Entering 1976 Pittsburgh has won back-to-back Super Bowls and is still a young team. When a team starts 1-4 with the talent the Steelers had, questions arise, yet there is no panic in Pittsburgh. The AFC in 1976 has three outstanding teams that as the season wore on were no doubt gonna make the playoffs—Oakland, New England, and Baltimore. Thus the winner of the AFC Central would be the fourth. 

October 17th the Steelers beat Cincinnati 23-6, and the Pittsburgh defensive passer rating for the game was 23.1. October 24th the Steelers beat the Giants 27-0, and the Pittsburgh defensive passer rating was 33.8. October 31st the Steelers beat San Diego 23-0, and the defensive passer rating was 30-26. November 7th the Steelers beat the Chiefs 45-0, and the Pittsburgh defensive passer rating was 24.8. 

Entering the game on November 14th the Steelers are now over .500 with a mark of 5-4, and the key question is...can they keep it going, run the table, and earn the division title? The Steelers beat Miami 14-3, and the defensive passer rating was 59.2.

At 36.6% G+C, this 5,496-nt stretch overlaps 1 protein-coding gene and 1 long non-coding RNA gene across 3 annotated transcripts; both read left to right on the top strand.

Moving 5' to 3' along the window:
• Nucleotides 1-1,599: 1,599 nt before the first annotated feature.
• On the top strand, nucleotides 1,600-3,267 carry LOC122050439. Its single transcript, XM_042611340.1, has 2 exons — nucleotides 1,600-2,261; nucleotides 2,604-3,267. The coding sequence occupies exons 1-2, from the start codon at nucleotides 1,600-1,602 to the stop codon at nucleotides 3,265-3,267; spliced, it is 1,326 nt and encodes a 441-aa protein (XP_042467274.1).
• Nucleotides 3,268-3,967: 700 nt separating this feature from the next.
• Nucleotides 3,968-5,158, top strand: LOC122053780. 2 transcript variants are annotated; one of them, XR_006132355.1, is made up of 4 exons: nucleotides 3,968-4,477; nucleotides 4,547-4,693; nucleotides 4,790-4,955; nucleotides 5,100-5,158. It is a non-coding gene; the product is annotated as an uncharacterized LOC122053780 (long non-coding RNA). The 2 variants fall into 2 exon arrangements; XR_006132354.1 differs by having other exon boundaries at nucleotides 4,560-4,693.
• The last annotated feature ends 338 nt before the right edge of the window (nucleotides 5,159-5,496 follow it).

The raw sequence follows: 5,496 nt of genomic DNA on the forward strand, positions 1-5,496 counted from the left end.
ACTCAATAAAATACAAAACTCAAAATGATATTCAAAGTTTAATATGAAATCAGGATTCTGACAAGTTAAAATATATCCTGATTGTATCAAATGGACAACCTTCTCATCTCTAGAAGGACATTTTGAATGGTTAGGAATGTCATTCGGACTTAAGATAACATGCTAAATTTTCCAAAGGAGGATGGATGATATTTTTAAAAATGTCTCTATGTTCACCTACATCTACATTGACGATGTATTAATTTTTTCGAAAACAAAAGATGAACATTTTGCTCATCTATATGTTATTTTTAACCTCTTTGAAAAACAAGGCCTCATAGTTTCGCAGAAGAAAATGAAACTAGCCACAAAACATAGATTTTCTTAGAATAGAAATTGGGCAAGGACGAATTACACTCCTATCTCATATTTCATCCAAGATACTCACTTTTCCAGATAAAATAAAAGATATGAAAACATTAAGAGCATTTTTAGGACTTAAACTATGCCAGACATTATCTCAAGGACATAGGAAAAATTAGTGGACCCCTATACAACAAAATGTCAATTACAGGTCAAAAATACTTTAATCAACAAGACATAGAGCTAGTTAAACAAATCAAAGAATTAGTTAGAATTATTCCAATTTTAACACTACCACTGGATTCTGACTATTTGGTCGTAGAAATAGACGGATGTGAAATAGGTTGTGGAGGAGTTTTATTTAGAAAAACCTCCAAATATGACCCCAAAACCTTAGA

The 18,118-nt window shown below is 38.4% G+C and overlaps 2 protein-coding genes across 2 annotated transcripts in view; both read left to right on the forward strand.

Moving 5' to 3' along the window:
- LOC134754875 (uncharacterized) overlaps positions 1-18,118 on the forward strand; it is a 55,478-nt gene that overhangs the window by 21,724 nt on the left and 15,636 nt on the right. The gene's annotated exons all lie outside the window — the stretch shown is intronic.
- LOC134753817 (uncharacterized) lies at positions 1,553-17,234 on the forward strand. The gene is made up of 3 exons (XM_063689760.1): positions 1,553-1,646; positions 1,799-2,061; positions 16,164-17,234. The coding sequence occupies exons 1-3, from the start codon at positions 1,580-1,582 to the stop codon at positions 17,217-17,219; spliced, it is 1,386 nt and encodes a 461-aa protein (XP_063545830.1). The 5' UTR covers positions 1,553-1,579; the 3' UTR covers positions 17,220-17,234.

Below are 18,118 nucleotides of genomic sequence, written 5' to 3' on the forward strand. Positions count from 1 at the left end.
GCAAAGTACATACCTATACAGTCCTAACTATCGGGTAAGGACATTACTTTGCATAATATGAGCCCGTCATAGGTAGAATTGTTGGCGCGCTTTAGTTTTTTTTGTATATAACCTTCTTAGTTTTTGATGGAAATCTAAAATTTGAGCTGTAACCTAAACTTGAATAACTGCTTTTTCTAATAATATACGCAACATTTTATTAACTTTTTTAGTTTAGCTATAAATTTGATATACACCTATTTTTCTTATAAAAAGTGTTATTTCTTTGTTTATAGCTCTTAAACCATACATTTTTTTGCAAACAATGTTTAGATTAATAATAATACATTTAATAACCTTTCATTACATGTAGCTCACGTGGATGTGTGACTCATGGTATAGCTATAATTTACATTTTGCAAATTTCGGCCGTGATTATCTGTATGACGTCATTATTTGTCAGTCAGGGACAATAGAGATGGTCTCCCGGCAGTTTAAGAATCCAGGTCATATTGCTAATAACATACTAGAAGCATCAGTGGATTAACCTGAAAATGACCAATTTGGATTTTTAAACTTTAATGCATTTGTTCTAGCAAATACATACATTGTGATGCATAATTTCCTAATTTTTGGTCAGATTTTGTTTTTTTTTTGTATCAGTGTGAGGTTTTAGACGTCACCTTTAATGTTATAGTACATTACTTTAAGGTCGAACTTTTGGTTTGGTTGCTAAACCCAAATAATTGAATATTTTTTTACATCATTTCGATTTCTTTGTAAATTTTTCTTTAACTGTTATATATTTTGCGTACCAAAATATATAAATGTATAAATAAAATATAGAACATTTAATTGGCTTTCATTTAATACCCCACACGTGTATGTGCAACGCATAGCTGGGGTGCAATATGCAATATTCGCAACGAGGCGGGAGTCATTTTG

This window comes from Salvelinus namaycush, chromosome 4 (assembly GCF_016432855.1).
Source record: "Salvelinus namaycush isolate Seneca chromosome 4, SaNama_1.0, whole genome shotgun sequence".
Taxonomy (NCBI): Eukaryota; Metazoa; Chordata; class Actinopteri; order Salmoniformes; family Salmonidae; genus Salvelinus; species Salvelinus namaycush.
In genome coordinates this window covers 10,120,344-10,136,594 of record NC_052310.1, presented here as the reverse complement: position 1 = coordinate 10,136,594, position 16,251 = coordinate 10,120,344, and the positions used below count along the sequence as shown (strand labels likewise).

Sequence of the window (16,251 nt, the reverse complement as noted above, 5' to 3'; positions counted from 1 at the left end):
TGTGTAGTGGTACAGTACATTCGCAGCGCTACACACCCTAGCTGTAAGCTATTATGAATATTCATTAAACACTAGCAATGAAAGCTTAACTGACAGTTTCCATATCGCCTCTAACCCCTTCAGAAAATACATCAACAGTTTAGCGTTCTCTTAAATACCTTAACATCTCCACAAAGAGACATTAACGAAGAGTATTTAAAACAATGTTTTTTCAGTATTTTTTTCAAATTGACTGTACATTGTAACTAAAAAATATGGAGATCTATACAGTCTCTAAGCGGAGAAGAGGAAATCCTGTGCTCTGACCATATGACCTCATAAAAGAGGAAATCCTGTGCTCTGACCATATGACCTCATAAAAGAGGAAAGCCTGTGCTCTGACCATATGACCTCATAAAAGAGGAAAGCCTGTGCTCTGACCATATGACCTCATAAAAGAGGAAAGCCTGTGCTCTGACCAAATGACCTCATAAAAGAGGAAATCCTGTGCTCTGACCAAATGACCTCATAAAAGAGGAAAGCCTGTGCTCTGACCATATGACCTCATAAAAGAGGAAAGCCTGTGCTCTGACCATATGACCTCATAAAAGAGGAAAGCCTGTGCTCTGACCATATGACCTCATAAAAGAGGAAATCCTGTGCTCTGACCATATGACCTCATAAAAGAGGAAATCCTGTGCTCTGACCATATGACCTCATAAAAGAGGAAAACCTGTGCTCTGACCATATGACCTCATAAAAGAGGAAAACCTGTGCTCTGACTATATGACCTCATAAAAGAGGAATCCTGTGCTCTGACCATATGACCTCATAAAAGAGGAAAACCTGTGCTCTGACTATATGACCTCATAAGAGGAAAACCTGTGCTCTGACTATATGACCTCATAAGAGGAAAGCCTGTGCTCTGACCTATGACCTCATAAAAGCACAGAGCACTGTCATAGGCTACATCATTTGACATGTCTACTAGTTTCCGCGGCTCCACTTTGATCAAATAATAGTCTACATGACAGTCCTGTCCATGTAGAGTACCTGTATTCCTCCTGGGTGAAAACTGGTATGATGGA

The composite defensive passer rating for this five-game stretch was 29.9. If you attempt one pass, and it is incomplete your passer rating is 39.6. Having a virtual ton of film on these five games allowed me to answer all of the questions; what questions are those you ask? Why, the basics, were the Black & Gold still a basic 4-3 team dropping seven into a variety of coverages? Since nary a touchdown was allowed, who is playing lights out football for this defense? 

Ready for the answers? Here goes! 

The Steeler front four while still playing the run very well, and could still get a sack once in a while is not the dominating part of the defense. Bud Carson has evolved and added a very special blitz mixture to the pass rush, while still using his mixture of zone and man coverages. 
Joe Greene. Credit: Merv Corning

Everyone and I mean EVERYONE contributed to the success of the defense. Charting the sacks, Joe Greene (led the team for the year with just 6), Greenwood, Holmes, and Banaszak got to the passer during the five-game stretch. Carson now used his safeties including nickel safety Donnie Shell on the blitz on occasion. Shell was credited with a sack for a loss of 20 yards against Griese and the Dolphins. We all can venture an opinion on who is the best of all-time at a certain position and will go to my grave believing Jack Ham is the best strongside linebacker EVER.